Is it really appropriate to use average wages, instead of median wages? The average wage doesn't change if everyone takes a huge pay cut while a CEO ends up giving himself a 1000-percent raise.
Java is an OK language, but it's kind of bureaucratic and boring. I can't think of a better way to suck all the magic out of a fantasy game than to have the spells written in Java---except maybe having the kids produce an ER diagram and a set of tables in Boyce-Codd normal form.
At the very least, they could do without the pointless punctuation. Does a spell really have to have semicolons and empty parentheses to denote that the spell is imperative?
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Billy doesn't have the choice between (a) saving up or (b) financing the whole dang thing with loans.
Most of us will (c) take out loans to pay for part of college, and cover the rest by working before and throughout college, including summer internships; by choosing an affordable school, rather than one that costs over 20K/year; by making choices like not living in a dorm for all four years; and by not paying for graduate school out of your own pocket (it is rarely economical to do so.) I did these things, and ultimately got as far as a Ph.D. with a total loan burden on the order of 20K.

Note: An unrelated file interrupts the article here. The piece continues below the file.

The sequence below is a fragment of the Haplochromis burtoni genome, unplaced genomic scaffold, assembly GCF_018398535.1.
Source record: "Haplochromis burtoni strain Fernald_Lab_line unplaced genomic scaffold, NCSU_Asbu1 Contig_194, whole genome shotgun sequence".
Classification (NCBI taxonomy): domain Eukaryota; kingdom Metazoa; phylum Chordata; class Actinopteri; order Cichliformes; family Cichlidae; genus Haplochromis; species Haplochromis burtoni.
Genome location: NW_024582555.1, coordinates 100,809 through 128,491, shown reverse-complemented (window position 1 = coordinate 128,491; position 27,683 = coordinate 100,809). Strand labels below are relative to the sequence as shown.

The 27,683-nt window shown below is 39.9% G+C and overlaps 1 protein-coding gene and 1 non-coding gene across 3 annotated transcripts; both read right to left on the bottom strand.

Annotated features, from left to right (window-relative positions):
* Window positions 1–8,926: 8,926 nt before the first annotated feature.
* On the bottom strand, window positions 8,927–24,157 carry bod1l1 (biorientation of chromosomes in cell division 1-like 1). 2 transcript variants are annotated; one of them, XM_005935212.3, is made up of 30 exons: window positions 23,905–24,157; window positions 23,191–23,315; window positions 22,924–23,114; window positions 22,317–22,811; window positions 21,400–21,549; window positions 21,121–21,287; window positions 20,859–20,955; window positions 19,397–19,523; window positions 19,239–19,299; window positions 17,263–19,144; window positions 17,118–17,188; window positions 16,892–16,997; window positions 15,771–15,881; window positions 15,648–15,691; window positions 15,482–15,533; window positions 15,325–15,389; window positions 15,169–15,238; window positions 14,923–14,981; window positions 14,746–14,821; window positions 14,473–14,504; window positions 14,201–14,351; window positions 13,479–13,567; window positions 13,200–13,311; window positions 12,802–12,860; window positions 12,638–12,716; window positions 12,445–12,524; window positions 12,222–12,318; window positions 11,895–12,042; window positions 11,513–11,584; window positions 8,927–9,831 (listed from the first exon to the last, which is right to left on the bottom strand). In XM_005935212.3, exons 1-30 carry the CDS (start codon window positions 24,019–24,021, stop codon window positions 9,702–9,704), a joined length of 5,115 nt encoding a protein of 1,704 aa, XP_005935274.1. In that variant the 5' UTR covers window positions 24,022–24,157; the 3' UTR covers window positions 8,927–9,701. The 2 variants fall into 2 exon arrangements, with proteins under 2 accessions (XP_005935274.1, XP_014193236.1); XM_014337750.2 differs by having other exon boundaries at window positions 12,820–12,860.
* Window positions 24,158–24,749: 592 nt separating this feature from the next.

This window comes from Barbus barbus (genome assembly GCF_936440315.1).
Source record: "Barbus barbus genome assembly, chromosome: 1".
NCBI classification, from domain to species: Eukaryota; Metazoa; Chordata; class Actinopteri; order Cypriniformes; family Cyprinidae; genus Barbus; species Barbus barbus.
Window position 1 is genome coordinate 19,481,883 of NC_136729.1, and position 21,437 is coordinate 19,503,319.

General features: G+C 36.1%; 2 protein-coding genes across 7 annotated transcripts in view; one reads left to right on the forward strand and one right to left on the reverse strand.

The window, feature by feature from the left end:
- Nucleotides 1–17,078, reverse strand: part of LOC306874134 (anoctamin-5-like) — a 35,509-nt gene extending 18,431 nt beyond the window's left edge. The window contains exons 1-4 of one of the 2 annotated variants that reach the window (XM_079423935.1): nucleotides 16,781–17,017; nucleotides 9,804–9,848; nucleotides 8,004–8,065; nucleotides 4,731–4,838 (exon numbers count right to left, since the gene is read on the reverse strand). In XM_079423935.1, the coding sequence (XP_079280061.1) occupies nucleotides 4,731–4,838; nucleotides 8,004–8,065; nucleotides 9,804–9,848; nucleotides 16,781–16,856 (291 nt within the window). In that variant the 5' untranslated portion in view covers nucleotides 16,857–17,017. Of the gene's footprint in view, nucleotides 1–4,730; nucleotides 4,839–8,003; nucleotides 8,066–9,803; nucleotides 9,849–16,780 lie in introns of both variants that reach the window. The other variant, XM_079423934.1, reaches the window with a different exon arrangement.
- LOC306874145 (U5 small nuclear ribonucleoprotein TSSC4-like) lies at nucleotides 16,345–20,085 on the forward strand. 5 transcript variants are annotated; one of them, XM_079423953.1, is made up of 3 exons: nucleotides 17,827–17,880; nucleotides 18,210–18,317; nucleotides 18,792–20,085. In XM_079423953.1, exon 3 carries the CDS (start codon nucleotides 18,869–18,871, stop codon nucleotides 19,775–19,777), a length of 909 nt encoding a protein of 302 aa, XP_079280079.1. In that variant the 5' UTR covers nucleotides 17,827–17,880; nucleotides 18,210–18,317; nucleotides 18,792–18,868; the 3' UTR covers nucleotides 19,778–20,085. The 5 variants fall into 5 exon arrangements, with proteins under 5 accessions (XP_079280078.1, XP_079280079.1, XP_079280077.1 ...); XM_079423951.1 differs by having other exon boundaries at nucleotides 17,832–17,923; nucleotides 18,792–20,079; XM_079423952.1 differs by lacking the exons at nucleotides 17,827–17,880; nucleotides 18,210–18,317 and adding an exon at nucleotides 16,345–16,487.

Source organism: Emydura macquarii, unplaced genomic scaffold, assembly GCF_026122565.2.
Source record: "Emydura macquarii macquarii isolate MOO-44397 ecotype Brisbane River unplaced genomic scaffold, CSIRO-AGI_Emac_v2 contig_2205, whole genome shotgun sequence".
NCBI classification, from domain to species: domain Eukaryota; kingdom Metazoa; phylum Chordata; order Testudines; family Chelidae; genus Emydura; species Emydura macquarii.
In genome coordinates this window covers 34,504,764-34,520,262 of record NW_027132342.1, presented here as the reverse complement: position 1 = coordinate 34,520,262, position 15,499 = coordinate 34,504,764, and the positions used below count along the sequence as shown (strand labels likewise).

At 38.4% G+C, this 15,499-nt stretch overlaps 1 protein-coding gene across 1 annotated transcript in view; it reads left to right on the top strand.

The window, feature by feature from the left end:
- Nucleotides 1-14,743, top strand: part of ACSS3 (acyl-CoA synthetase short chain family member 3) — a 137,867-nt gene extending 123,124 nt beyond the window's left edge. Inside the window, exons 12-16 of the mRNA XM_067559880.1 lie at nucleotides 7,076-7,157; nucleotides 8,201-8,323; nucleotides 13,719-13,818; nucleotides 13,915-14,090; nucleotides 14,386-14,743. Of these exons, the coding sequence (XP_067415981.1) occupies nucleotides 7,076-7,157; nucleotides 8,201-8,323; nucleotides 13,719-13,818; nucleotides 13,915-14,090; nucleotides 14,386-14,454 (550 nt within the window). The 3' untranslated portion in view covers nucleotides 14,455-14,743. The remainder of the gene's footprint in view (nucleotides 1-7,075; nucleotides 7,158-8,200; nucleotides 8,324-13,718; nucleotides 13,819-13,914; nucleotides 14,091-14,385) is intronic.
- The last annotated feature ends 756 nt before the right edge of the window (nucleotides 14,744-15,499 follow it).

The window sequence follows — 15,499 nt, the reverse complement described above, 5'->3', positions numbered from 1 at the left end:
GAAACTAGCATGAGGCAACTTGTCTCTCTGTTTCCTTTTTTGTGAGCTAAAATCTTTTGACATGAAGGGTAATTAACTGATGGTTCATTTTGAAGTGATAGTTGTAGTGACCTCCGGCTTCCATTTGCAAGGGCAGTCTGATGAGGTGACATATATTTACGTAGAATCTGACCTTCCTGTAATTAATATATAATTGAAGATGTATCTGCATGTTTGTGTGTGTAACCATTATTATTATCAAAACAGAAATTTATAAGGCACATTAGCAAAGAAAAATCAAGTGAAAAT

As I said, it seems like a cultural problem: people don't seem to understand that they can and must do these things if they are broke. Instead they think their only choice is a massive loan sufficient to finance an entire four-year degree.
Maybe it's because you're borrowing over 80,000 dollars for a college education.
5 minutes with a spreadsheet would tell you how much and for how long you have just screwed yourself, and by borrowing that kind of money you prove that you can't or won't spend even that much effort to think before borrowing.
I think part of the problem is cultural: I was broke back when I went to college, and I needed loans; but I also knew that you should never borrow anywhere near enough to pay your whole tuition bill. That's far too much money to borrow even if you aren't dead broke. Poverty forces you into indebtedness, but it also makes you paranoid about accumulated debt, and you understand that something that costs tens of thousands of dollars will require you to eat Ramen, work multiple jobs, and make affordable choices even if someone will extend you credit.
But now I hear horror stories about students who borrow enough money to buy a house in much of the USA, and use that to pay for an entire four-year degree plus graduate school. It's like the kids don't understand that they're poor; they get a credit line and stop acting like people who have to work for a living.
True, but let's not conflate "what conservatives don't like" with "what was prevented." Conservatives don't like the destruction of embryos, period.
The federally funded variety was just the one type that the Bush administration had the political will to stop.
On top of that, conservatives tend to be wary of other acts that don't involve the destruction of an embryo, but are conceptually close. For example, conservatives often oppose emergency contraception, some even regular contraception. I would not be surprised if many conservatives were opposed to research on existing embryonic stem cell lines.